Racism follows tragedy

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Racism follows tragedy

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A Tokyo correspondent of an American newspaper told me, as if he had made a big discovery, “When I visited a Japanese friend’s house, he offered me a pair of slippers. Perhaps he was afraid of a foreigner’s feet touching his floor. It succinctly revealed the Japanese culture that distinguishes inside from outside.”

In fact, the Japanese friend was simply trying to be nice by offering a pair of slippers so he would be comfortable in his home. The American said he had read many books on Japanese culture before going to Tokyo. But his overly analytic approach made him interpret every incident in Japan from some perspective he had read in a book. I realized that even an educated journalist could lose his common sense once he gets - let’s use the right word - biased.

Prejudice against another culture develops when you have partial knowledge of it rather than when you are completely ignorant. The American media are using their half-baked knowledge of Korean culture to diagnose the cause of the recent Asiana Air crash in San Francisco. They are reporting on some aspects of Korean culture, such as respect for seniority, authoritarian styles, hierarchy, top-to-bottom communications and honorific forms in the Korean language. They argue these aspects of our culture may have prevented a prompt response to the crisis in the airplane cockpit. Before investigating the objective causes of the crash, they are rushing to a very subjective judgement: “That’s how Koreans act.”

Then what about aircraft in the military, in which the culture is far more authoritarian and hierarchical? If Western pilots are free from authoritarianism, are they free from the risk of accidents? How about pilots in Japan, where the language has complicated honorifics? Blaming the accident on Korean culture lacks logic.

The temptation to explain a complicated phenomenon with a single theory often leads to cultural determinism. There are many examples in academia. In the 1960s, American political scientists Gabriel Almond and Sidney Verba came up with a theory on political culture. They outlined three types related to it - parochial, subject and participant political cultures - highlighting that the participant culture of the West best suited democracy. They essentially made an academic argument that the superior are superior because they are born superior, and the inferior are inferior because they are born that way.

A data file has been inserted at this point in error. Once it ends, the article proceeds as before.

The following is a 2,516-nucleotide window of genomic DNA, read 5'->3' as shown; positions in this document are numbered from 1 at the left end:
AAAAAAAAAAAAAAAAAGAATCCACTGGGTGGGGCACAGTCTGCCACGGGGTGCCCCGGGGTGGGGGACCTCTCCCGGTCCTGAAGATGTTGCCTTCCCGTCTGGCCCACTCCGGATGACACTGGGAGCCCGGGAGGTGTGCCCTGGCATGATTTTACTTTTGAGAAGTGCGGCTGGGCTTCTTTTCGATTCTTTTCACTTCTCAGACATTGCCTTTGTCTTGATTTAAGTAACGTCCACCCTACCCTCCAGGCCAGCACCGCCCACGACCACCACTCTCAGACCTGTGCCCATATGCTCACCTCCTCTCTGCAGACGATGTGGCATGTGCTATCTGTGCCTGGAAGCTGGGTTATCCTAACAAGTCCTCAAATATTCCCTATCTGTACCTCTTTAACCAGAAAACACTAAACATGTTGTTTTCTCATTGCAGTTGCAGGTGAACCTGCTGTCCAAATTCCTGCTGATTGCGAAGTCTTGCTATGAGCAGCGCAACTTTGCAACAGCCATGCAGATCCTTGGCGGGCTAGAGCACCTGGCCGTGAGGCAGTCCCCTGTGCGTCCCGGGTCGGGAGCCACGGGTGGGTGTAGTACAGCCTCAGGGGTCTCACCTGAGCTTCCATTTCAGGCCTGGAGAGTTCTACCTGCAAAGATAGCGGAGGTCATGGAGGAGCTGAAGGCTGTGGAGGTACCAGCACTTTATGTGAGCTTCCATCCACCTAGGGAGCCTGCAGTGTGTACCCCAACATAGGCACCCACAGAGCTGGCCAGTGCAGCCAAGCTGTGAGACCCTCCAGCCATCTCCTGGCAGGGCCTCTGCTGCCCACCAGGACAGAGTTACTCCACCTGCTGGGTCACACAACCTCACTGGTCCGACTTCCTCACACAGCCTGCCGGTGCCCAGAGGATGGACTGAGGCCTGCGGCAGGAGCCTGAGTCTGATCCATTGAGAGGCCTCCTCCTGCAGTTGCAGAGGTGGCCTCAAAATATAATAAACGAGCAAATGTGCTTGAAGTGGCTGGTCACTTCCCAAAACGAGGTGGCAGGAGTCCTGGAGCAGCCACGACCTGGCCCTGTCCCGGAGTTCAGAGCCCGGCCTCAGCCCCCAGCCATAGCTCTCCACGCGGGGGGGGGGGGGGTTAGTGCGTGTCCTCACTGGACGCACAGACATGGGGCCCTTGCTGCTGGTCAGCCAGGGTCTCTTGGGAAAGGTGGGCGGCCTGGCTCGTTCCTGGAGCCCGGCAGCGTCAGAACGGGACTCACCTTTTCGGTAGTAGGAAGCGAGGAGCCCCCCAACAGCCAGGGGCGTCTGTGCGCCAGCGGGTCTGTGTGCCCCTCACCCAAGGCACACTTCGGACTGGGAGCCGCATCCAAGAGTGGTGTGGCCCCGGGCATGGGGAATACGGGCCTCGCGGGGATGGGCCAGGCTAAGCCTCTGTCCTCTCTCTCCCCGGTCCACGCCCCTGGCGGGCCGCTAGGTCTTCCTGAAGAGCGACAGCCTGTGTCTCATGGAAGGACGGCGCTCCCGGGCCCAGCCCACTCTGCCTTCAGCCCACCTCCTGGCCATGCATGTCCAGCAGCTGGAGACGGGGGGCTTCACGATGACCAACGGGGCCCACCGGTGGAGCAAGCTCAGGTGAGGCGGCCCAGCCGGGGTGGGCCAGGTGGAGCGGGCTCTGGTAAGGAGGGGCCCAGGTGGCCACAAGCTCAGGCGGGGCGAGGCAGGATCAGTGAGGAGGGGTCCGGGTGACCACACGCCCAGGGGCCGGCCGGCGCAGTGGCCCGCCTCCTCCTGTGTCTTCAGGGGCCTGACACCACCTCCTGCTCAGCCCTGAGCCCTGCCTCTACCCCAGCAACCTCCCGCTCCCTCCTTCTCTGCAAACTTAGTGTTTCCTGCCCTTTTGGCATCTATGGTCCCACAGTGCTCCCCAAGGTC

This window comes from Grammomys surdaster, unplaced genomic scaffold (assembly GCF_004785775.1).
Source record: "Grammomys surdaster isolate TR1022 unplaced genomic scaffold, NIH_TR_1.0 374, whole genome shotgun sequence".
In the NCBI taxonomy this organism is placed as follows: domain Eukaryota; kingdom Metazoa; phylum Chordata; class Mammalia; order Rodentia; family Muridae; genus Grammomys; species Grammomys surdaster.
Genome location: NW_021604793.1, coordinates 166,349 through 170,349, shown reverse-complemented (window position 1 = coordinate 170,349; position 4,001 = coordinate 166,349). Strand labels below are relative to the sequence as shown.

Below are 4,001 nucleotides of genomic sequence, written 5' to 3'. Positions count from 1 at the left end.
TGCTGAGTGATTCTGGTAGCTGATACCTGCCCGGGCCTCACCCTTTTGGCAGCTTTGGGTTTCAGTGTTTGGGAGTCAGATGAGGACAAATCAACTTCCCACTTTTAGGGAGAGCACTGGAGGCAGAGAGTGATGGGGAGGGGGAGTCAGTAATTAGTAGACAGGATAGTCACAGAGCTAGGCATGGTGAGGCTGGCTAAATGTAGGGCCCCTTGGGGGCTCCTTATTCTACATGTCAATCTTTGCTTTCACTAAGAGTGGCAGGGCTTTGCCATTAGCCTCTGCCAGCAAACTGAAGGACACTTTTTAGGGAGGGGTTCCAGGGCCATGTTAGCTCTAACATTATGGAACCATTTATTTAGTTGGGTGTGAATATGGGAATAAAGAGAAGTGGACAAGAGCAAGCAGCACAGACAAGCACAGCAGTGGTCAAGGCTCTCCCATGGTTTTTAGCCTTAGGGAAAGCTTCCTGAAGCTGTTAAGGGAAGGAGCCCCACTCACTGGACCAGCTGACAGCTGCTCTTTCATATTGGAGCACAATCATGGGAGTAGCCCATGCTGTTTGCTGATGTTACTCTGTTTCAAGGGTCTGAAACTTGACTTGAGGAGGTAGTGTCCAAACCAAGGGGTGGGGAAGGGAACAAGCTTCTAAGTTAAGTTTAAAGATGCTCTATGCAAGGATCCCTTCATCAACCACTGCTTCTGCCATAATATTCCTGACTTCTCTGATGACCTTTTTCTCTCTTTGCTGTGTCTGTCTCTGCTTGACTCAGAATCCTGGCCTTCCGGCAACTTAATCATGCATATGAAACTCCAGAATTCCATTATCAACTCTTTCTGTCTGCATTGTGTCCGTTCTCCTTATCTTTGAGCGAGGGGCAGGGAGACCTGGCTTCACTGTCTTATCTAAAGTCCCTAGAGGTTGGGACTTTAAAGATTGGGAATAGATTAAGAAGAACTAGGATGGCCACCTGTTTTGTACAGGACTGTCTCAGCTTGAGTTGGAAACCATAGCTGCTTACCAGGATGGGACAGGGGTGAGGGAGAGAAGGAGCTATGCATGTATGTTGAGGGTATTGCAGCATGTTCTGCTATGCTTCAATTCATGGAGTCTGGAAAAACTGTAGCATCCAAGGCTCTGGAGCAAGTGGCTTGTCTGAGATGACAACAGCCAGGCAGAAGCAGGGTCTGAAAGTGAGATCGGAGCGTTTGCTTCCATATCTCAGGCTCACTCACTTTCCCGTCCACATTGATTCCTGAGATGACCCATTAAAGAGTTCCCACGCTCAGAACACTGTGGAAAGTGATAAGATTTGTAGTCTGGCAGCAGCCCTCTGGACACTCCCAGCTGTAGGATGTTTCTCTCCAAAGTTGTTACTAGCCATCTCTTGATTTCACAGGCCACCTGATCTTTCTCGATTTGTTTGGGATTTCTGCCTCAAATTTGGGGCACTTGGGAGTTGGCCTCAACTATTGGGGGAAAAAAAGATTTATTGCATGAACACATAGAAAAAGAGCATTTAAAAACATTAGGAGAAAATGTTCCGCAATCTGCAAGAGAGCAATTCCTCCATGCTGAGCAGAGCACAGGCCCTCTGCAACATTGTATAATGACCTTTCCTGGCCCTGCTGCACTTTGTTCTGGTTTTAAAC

Similarly, some Western scholars want to find the secret of the development of the four Asian dragons - Korea, Hong Kong, Taiwan and Singapore - in Confucian culture. They claim that state-led economic development was supported by Confucian values. The unavoidable question was what Confucian culture had been doing all the time before abruptly accelerating state-led growth? If Confucian culture helped promote economic development, why had Asian countries fallen behind in industrialization compared to the West? The theory on Confucianism completely failed to answer those questions.

Of course, understanding cultural differences is important. But you cannot expect to find all the answers in it. Such a perspective could lead to ideas of cultural supremacy and even racial discrimination. San Franciscan television station KTVU aired a broadcast that included racially insensitive hoax names attributed to the Asiana pilots, which, amazingly, were confirmed by an intern at the U.S. National Transportation Safety Board. When the hoax was uncovered, Americans claimed it was a bad joke, not racial discrimination. But making a mockery of Asian names - especially in an Asian tragedy - is nothing but discrimination.

Of course, it would also be a mistake to blame a deep-rooted habit of racial discrimination in America. The United States has elected Barack Obama as its president twice. In any society, you can find third raters. In Korea, a news anchor also made ignominious remarks about the fatalities of the crash being Chinese.

Trying to explain everything through culture is foolish and risky. It is truly unpleasant that some Americans are mocking Korean culture at a time of a tragic accident. The antidote I’d propose is a movie. I’d recommend “Django Unchained,” a 2012 American western directed by Quentin Tarantino. Let Django deal with these racists.

*The author is an editorial writer of the JoongAng Ilbo.

by Nahm Yoon-ho

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